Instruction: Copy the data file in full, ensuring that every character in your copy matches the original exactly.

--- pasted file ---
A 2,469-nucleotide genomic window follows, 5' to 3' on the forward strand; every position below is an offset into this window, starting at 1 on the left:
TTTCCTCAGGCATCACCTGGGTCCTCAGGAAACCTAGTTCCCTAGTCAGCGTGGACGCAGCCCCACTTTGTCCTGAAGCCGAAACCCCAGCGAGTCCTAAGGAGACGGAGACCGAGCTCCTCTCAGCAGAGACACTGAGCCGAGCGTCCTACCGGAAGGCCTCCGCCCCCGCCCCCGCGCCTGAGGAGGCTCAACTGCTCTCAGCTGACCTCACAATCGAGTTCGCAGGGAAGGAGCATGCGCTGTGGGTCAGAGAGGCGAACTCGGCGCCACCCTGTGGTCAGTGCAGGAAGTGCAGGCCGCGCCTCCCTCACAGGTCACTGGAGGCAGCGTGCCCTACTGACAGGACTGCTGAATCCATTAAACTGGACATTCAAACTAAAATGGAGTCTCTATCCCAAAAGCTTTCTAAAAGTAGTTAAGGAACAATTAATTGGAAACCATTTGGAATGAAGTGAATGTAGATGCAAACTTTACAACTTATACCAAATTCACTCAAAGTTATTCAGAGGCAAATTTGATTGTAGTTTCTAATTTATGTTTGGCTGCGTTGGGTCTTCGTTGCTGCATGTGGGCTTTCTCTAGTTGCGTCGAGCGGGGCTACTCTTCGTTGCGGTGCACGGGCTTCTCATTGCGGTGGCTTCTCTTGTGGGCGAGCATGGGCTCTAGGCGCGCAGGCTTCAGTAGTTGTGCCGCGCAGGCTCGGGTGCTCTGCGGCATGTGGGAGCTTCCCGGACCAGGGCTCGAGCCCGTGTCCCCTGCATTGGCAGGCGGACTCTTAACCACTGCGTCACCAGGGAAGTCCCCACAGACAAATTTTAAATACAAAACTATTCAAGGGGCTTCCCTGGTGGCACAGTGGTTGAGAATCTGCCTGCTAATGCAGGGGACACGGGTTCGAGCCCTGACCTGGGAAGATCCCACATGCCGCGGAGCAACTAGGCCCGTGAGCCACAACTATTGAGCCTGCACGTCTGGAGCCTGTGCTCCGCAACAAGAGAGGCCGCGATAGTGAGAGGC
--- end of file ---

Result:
A 2,469-nucleotide genomic window follows, 5' to 3' on the forward strand; every position below is an offset into this window, starting at 1 on the left:
TTTCCTCAGGCATCACCTGGGTCCTCAGGAAACCTAGTTCCCTAGTCAGCGTGGACGCAGCCCCACTTTGTCCTGAAGCCGAAACCCCAGCGAGTCCTAAGGAGACGGAGACCGAGCTCCTCTCAGCAGAGACACTGAGCCGAGCGTCCTACCGGAAGGCCTCCGCCCCCGCCCCCGCGCCTGAGGAGGCTCAACTGCTCTCAGCTGACCTCACAATCGAGTTCGCAGGGAAGGAGCATGCGCTGTGGGTCAGAGAGGCGAACTCGGCGCCACCCTGTGGTCAGTGCAGGAAGTGCAGGCCGCGCCTCCCTCACAGGTCACTGGAGGCAGCGTGCCCTACTGACAGGACTGCTGAATCCATTAAACTGGACATTCAAACTAAAATGGAGTCTCTATCCCAAAAGCTTTCTAAAAGTAGTTAAGGAACAATTAATTGGAAACCATTTGGAATGAAGTGAATGTAGATGCAAACTTTACAACTTATACCAAATTCACTCAAAGTTATTCAGAGGCAAATTTGATTGTAGTTTCTAATTTATGTTTGGCTGCGTTGGGTCTTCGTTGCTGCATGTGGGCTTTCTCTAGTTGCGTCGAGCGGGGCTACTCTTCGTTGCGGTGCACGGGCTTCTCATTGCGGTGGCTTCTCTTGTGGGCGAGCATGGGCTCTAGGCGCGCAGGCTTCAGTAGTTGTGCCGCGCAGGCTCGGGTGCTCTGCGGCATGTGGGAGCTTCCCGGACCAGGGCTCGAGCCCGTGTCCCCTGCATTGGCAGGCGGACTCTTAACCACTGCGTCACCAGGGAAGTCCCCACAGACAAATTTTAAATACAAAACTATTCAAGGGGCTTCCCTGGTGGCACAGTGGTTGAGAATCTGCCTGCTAATGCAGGGGACACGGGTTCGAGCCCTGACCTGGGAAGATCCCACATGCCGCGGAGCAACTAGGCCCGTGAGCCACAACTATTGAGCCTGCACGTCTGGAGCCTGTGCTCCGCAACAAGAGAGGCCGCGATAGTGAGAGGC